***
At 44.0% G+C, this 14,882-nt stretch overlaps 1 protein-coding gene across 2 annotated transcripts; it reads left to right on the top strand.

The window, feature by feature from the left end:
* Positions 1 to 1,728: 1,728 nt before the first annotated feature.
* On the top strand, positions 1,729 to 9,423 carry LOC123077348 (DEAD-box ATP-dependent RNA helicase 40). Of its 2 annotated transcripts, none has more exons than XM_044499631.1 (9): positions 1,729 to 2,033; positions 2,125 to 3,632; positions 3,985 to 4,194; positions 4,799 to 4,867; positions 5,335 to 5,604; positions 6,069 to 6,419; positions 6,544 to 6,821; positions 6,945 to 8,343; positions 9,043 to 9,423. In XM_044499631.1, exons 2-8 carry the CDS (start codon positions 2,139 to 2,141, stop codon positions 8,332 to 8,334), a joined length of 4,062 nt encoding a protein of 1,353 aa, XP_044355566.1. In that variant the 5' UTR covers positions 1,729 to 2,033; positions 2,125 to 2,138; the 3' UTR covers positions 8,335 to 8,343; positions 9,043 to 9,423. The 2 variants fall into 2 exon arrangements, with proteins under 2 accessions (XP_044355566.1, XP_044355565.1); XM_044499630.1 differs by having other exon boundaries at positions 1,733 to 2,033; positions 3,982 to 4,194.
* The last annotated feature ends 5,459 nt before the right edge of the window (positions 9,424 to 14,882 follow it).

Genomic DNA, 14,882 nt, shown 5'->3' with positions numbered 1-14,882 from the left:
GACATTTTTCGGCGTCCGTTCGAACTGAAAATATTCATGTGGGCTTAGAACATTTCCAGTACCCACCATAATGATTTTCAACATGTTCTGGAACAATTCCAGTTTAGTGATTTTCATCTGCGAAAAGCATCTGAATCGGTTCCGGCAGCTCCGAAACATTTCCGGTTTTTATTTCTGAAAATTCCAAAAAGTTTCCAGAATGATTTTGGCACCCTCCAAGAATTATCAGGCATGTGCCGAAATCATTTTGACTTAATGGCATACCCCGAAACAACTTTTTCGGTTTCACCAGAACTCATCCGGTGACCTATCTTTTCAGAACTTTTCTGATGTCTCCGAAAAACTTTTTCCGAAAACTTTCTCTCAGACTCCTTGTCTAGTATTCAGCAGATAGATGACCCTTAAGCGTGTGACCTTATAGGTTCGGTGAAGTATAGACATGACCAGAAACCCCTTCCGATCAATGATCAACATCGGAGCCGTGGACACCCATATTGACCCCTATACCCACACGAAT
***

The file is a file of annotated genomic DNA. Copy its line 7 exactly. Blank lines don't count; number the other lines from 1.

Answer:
GACATTTTTCGGCGTCCGTTCGAACTGAAAATATTCATGTGGGCTTAGAACATTTCCAGTACCCACCATAATGATTTTCAACATGTTCTGGAACAATTCCAGTTTAGTGATTTTCATCTGCGAAAAGCATCTGAATCGGTTCCGGCAGCTCCGAAACATTTCCGGTTTTTATTTCTGAAAATTCCAAAAAGTTTCCAGAATGATTTTGGCACCCTCCAAGAATTATCAGGCATGTGCCGAAATCATTTTGACTTAATGGCATACCCCGAAACAACTTTTTCGGTTTCACCAGAACTCATCCGGTGACCTATCTTTTCAGAACTTTTCTGATGTCTCCGAAAAACTTTTTCCGAAAACTTTCTCTCAGACTCCTTGTCTAGTATTCAGCAGATAGATGACCCTTAAGCGTGTGACCTTATAGGTTCGGTGAAGTATAGACATGACCAGAAACCCCTTCCGATCAATGATCAACATCGGAGCCGTGGACACCCATATTGACCCCTATACCCACACGAAT